On the Run for International Criminal Justice: Sudanese President Omar al-Bashir Escapes from South Africa

by: in Law
On the Run for International Criminal Justice: Sudanese President Omar al-Bashir Escapes from South Africa

In the last few days, the tension between the International Criminal Court (ICC) and the African Union (AU) reached yet another climax in South Africa. Hosting the 25th AU Summit in Johannesburg, the South African Government guaranteed all attending AU leaders, including Sudanese President Omar al-Bashir, immunity. Not too long after al-Bashir’s arrival, however, an NGO, the South African Litigation Centre (SALC), started court proceedings demanding that South Africa would comply with its obligations under the ICC Statute and enforce two warrants for Al-Bashir’s arrest issued by the ICC in 2009 and 2010 concerning the alleged commission of crimes against humanity, war crimes and genocide in the Darfur war. On Sunday, the South African High Court granted an interim order prohibiting al-Bashir to leave the country. Officials at each point of entry and exit to the country were instructed to enforce this interim order.

Some turbulent 24 hours followed. While al-Bashir himself attended the opening session of the AU summit, and joined his colleague leaders for a group photograph, 95.000 people signed an on-line petition stating that the South African Government and its President Jacob Zuma should arrest al-Bashir and extradite him to the ICC. The EU, the USA, the UN and of course the ICC itself agreed and called upon the South African Government to do what justice requires. South African politicians, however, spoke of an opportunistic act initiated by an NGO that was only meant to pit African leaders against each other in the name of international law.

Monday morning, when the hearing before the High Court was (re-)opened, it was reported that al-Bashir had managed to escape South Africa by plane from a military airport near Pretoria. The plane was given permission to take off as the name of the Sudanese President was not on the passenger list. Later in the day, the news was confirmed: al-Bashir’s presidential plane had landed in Khartoum.

The events of last weekend confirm two trends. The first is a worrying one: the ICC, and more generally international (criminal) justice, is increasingly mired in politics. From a legal perspective the picture was relatively straightforward. South Africa is a State party to the Rome Statute and, hence, was under an obligation to execute the ICC arrest warrant for the Sudanese President. Yet, the South African government was quite clearly unwilling to do so and this all seems to be in line with the ANC’s view that no sitting President should be prosecuted and that the “racist, imperialistic” ICC is “no longer useful”. The AU and some of its more powerful members, seek to politicize and undermine international justice. No doubt, in doing so, they have had some “successes”. For example, because of political pressure, the ICC was forced to drop the case against Kenya’s President Uhuru Kenyatta earlier this year. Further, a few years ago, the political leaders of the Southern African Development Community (SADC) responded to a ruling of the SADC Tribunal holding Zimbabwe accountable for ‘land grabbing’ not by implementing the ruling but by simply suspending the entire Tribunal.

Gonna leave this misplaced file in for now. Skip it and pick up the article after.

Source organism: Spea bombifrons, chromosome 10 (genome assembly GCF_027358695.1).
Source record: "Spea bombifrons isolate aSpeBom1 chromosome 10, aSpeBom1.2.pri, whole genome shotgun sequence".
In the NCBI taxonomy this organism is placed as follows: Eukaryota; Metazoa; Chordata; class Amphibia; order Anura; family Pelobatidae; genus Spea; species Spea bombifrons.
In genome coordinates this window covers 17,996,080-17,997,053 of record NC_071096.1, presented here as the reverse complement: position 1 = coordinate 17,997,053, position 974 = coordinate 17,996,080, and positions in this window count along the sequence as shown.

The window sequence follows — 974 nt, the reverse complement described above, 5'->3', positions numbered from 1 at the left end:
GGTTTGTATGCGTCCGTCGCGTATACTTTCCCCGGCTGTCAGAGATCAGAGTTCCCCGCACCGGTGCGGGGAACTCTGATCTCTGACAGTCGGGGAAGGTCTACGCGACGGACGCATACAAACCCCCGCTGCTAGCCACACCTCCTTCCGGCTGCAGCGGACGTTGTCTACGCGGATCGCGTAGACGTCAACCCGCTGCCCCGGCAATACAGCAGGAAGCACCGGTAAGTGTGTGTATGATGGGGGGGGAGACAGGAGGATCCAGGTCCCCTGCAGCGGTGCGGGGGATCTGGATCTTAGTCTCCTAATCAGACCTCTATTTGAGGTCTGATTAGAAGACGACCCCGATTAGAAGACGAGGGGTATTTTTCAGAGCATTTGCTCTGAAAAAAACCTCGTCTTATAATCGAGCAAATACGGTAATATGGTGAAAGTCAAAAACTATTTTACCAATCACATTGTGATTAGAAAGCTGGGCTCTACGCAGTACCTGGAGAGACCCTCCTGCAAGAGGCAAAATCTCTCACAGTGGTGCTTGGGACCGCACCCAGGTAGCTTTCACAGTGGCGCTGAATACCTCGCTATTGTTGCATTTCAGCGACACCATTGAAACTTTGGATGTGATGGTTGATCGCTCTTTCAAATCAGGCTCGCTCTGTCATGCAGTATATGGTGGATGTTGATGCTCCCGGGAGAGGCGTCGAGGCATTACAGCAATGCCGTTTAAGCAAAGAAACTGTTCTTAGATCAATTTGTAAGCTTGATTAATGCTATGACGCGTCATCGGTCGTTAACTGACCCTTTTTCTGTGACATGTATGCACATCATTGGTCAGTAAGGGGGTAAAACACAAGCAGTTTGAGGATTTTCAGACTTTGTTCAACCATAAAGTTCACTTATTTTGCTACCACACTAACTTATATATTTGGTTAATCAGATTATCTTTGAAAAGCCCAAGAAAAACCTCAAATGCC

The second trend confirmed by last weekend’s events is a more positive one: civil society organisations and courts do take international justice, including criminal justice seriously. NGOs have significantly contributed to the work of the African Commission and Court on Human and Peoples’ Rights, and have actively promoted criminal courts such as the Rwanda Tribunal, the Special Court for Sierra Leone and the ICC. In addition, through their awareness-raising activities, NGOs appear to be quite successful in convincing the African population of the need for criminal justice and human rights. Of course, NGOs lack political decision-making power and courts need politicians to have their judgments enforced. Yet, the court proceedings initiated by the SALC and the popular support for the proceedings in the case of al-Bashir, do demonstrate that public opinion is gradually turning against all those African leaders who merely seem concerned about their own fate and have no eye on the interests of all those who suffered from international crimes and gross human rights violations.

The escape of al-Bashir is of course a disappointment, but there is hope. In 2005 the Prosecutor of the Special Court for Sierra Leone asked the Ghanaian Government to arrest Liberian President Charles Taylor, who was attending peace talks in the Ghanaian capital Accra. The Ghanaian President Kufuor, however, refused to arrest Taylor because of “strong links of solidarity and brotherhood among West African heads of State.” Yet, we know what happened with Taylor ever since. After increasing international political pressure, Taylor was forced to step down as President, offered a “safe asylum haven” in Nigeria, subsequently transferred to The Hague to stand trial and he was ultimately found guilty by the Special Court for Sierra Leone. Last weekend, al-Bashir could still escape from the wings of justice, but the final destination of his next foreign trip might, and hopefully will, not be Khartoum but The Hague.